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Why plant sales are soaring, even at nurseries closed due to coronavirus

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While stuck at home during this pandemic, we’ve found plants and gardening to be an unexpected source of relief. What exactly is going on in our brains when we spend time in the company of plants? We look into the science behind how plants can reduce stress and anxiety and help us feel connected to the outside world.

This has been a banner spring for plant sales in Southern California, but no one is celebrating. They’re all too busy trying to keep up with demand from gardeners stuck at home due to the coronavirus.

“It’s kind of overwhelming, the number of orders we get every day,” said Greg Kuga, manager of the Sunset Boulevard Nursery in East Hollywood.

“This time last year the majority of our customers came in on weekends; we’d get 300 to 500 people on a Saturday or Sunday. But now we’re getting 200 orders a day, throughout the week. We’ve had to increase our staff because it’s very demanding on us, and a little stressful.”

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Many smaller nurseries, including Kuga’s, closed to on-site visits in mid-March because of coronavirus distancing concerns but began offering sales online or by phone. Sunset Boulevard Nursery’s website was pretty minimal in early March but, within a week after the shutdown orders, the nursery listed all its inventory online and set up an online order form.

The nursery also accepts call-in orders, but good luck getting through on the phone. And customers ordering online can expect a waiting period of several days before they can pick up their orders.

Kuga said his nursery started permitting people to come in by reservation only last week, but the slots filled up immediately, so it closed that option. The nursery has such a diversity of items, it can’t put everything online, Kuga said, so he hopes to reopen to limited drop-in customers in early June. Only 10 to 15 people will be allowed in at one time, he said. Social distancing signs have been placed all over the nursery to remind people to keep six feet apart, and everyone — visitors and staff — will be required to wear masks.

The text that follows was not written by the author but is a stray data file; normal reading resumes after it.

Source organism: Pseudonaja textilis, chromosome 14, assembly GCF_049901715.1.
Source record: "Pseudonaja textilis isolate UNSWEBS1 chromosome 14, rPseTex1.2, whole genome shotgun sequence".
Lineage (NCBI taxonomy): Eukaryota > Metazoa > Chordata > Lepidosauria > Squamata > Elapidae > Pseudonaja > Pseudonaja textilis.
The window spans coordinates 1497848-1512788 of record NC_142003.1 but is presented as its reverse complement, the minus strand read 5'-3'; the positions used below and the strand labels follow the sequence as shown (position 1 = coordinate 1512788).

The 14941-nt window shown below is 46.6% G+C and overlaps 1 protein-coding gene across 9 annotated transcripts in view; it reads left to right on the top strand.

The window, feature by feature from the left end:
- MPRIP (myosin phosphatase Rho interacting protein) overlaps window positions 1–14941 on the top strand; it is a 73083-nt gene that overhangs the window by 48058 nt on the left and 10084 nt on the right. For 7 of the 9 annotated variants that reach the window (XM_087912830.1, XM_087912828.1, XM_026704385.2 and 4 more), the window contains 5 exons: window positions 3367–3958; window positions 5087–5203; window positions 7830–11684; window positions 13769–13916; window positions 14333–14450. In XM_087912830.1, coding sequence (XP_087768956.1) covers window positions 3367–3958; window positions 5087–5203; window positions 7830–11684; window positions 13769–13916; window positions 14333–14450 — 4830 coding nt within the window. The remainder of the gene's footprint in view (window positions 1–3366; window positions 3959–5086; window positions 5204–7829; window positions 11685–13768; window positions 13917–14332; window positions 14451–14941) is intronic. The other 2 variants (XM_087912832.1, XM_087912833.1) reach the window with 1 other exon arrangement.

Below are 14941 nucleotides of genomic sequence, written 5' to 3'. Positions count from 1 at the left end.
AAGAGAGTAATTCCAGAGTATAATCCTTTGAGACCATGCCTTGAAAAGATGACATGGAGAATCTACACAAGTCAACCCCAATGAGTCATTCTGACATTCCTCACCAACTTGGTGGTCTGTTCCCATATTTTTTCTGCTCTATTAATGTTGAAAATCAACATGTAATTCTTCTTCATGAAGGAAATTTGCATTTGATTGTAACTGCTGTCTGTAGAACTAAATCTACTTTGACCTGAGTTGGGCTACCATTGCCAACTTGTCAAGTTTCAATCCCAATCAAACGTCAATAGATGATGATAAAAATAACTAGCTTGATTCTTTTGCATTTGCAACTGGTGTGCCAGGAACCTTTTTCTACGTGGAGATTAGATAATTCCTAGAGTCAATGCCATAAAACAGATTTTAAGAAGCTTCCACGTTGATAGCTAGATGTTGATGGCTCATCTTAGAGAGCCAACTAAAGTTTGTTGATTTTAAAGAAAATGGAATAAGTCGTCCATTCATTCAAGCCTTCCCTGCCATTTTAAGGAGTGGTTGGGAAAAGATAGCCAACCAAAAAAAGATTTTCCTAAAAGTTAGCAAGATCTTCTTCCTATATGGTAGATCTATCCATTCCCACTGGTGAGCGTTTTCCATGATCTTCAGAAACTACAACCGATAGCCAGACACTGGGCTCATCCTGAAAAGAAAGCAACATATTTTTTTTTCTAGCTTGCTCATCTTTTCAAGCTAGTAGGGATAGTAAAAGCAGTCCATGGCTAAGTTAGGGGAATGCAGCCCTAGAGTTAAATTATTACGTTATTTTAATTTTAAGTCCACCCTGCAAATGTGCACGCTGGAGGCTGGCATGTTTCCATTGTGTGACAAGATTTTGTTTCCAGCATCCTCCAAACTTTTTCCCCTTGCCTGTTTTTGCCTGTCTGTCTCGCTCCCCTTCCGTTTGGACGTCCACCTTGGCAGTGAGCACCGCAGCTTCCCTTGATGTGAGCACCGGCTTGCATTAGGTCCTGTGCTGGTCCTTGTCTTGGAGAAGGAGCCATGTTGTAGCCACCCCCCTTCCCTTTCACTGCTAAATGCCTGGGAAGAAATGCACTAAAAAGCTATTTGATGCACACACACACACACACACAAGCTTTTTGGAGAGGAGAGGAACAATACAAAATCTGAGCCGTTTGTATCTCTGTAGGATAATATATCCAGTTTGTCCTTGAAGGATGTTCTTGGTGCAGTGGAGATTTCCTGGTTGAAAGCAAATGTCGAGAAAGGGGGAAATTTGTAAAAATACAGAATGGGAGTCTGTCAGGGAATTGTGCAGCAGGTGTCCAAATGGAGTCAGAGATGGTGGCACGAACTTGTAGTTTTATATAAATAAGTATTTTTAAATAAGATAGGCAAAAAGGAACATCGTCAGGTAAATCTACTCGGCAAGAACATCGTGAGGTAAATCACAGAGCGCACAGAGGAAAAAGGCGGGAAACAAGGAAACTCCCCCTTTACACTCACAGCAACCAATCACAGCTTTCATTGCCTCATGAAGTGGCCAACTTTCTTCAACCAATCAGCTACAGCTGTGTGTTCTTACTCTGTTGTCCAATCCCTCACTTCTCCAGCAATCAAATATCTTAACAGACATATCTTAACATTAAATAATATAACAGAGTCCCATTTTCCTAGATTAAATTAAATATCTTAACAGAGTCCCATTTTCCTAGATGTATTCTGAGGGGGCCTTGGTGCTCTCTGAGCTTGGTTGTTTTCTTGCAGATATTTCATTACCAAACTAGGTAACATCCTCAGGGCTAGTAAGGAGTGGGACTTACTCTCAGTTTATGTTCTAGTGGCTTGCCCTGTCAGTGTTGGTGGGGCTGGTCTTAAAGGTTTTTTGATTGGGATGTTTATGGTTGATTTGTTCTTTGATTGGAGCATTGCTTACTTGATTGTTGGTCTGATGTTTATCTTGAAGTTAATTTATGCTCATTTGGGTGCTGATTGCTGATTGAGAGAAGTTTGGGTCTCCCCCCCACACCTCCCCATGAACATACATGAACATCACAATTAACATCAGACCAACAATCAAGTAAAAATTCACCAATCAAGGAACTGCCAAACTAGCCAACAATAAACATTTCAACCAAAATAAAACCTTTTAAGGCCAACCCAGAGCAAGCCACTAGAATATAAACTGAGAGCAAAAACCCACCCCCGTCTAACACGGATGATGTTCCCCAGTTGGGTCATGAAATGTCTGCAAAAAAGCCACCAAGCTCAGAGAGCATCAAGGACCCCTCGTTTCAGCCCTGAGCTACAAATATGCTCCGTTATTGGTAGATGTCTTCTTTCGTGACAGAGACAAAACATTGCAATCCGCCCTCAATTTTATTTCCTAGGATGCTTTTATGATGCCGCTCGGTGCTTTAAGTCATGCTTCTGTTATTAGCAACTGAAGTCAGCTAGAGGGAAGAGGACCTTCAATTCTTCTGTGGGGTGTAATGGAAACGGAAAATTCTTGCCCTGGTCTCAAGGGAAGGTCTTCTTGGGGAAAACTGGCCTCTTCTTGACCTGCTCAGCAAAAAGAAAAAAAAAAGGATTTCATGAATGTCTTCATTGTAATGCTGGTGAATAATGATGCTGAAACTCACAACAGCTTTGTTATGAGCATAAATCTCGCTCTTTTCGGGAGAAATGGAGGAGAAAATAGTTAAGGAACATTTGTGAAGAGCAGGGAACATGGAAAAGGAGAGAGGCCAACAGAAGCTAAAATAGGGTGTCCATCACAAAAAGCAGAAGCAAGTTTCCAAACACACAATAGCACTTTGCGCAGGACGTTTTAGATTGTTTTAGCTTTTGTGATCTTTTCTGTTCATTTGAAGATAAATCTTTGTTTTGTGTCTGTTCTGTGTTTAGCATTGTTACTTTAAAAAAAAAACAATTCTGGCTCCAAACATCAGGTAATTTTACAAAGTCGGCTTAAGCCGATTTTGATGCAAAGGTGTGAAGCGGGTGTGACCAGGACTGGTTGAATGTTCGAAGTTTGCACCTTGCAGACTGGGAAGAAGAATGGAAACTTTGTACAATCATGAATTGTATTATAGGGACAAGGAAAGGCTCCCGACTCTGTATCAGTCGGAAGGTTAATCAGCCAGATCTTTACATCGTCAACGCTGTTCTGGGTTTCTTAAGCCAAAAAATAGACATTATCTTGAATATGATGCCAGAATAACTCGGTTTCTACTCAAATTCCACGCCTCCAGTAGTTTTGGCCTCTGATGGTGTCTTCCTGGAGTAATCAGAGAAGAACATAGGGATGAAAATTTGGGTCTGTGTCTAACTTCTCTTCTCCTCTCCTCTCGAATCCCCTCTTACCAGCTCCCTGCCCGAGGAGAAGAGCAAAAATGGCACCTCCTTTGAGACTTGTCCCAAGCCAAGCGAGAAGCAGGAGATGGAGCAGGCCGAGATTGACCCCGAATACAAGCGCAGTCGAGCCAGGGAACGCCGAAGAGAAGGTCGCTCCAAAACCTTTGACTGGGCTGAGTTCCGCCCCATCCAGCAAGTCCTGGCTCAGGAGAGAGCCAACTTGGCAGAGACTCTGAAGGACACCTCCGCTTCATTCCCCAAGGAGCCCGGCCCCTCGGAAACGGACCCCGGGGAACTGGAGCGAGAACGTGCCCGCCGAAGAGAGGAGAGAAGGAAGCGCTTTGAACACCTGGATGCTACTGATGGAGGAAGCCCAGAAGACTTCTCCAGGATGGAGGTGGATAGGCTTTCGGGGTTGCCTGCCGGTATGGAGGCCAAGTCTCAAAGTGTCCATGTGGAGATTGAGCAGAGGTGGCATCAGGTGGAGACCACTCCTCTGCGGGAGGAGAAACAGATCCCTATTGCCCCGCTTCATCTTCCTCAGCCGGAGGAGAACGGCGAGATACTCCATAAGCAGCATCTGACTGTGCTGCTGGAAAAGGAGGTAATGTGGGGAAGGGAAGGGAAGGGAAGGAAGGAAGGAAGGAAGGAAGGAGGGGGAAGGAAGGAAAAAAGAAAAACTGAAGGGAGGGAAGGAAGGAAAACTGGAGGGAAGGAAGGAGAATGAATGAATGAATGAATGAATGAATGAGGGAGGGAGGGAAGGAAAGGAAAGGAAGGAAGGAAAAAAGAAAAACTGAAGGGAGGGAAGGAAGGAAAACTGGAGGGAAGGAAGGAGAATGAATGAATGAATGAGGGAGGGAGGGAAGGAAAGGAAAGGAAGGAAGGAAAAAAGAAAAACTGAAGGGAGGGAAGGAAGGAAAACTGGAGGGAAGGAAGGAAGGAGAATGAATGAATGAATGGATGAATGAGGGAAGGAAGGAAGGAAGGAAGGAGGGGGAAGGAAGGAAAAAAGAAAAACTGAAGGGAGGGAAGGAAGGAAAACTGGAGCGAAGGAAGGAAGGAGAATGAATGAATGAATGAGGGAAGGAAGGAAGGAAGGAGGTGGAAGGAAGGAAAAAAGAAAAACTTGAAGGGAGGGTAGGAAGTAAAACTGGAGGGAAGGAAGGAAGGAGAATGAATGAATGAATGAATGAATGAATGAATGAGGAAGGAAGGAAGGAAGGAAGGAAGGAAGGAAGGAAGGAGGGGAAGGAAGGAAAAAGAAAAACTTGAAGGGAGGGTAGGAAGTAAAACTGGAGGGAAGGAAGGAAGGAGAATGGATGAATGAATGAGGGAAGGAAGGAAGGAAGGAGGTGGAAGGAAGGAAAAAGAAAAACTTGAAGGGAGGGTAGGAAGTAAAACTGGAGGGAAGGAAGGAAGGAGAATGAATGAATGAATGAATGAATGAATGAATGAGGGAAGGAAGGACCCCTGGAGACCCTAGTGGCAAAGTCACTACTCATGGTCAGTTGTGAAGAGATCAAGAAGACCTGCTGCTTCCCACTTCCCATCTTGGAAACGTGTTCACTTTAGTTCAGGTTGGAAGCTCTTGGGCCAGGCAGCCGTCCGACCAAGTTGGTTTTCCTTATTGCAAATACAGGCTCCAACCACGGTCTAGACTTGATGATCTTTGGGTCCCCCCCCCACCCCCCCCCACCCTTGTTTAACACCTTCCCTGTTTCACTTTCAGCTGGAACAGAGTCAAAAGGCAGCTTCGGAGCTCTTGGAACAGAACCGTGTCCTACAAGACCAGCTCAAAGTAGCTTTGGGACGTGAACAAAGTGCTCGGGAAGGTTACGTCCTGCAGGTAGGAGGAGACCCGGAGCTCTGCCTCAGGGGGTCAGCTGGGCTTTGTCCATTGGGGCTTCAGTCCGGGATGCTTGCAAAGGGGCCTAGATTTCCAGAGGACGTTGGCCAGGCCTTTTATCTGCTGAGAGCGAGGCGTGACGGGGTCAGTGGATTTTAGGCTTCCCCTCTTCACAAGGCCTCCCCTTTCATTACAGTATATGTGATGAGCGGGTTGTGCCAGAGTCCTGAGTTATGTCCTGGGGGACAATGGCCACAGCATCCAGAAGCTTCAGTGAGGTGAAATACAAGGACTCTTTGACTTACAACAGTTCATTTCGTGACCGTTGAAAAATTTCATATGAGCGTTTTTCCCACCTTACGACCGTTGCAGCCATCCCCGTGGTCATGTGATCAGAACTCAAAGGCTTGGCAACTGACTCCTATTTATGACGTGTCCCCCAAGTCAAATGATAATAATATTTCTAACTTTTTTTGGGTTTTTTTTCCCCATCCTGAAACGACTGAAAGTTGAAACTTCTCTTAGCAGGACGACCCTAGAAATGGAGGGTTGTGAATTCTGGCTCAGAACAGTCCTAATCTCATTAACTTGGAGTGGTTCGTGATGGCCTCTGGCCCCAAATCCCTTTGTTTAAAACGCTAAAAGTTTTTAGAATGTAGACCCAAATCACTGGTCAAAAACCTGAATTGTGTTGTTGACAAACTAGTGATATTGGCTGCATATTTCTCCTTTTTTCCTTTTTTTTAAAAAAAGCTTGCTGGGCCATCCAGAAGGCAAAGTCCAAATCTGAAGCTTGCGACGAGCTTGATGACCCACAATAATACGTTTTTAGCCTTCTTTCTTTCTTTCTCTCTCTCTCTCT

Armstrong Garden Centers’ 29 employee-owned stores initially closed to in-person customers for everyone’s safety, switching to online and phone sales only, said Desiree Heimann, vice president of marketing. But last month Armstrong began reopening its stores to in-person visitors, a few at a time. The numbers are limited, she said, and everyone must wear a mask. The stores even provide disposable masks for customers who arrive without.

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“It was kind of a phased approach to make sure the store was ready,” she said. “This is a hard environment for any business to be in because some people think the world is fine and don’t want to wear masks and some are scared to leave their houses, so we’re trying to keep things balanced.”

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So how do you tell customers they need to wear a mask? “We use kindness,” Heimann said. “We try to remind them that it’s just not us we care about but the people around us, so we all need to be extra patient and extra kind to each other.”

L.A. Times video journalist Claire Hannah Collins shops for herbs at the Marina del Rey Garden Center.
L.A. Times video journalist and newbie gardener Claire Hannah Collins shops for herbs at the Marina del Rey Garden Center on May 16.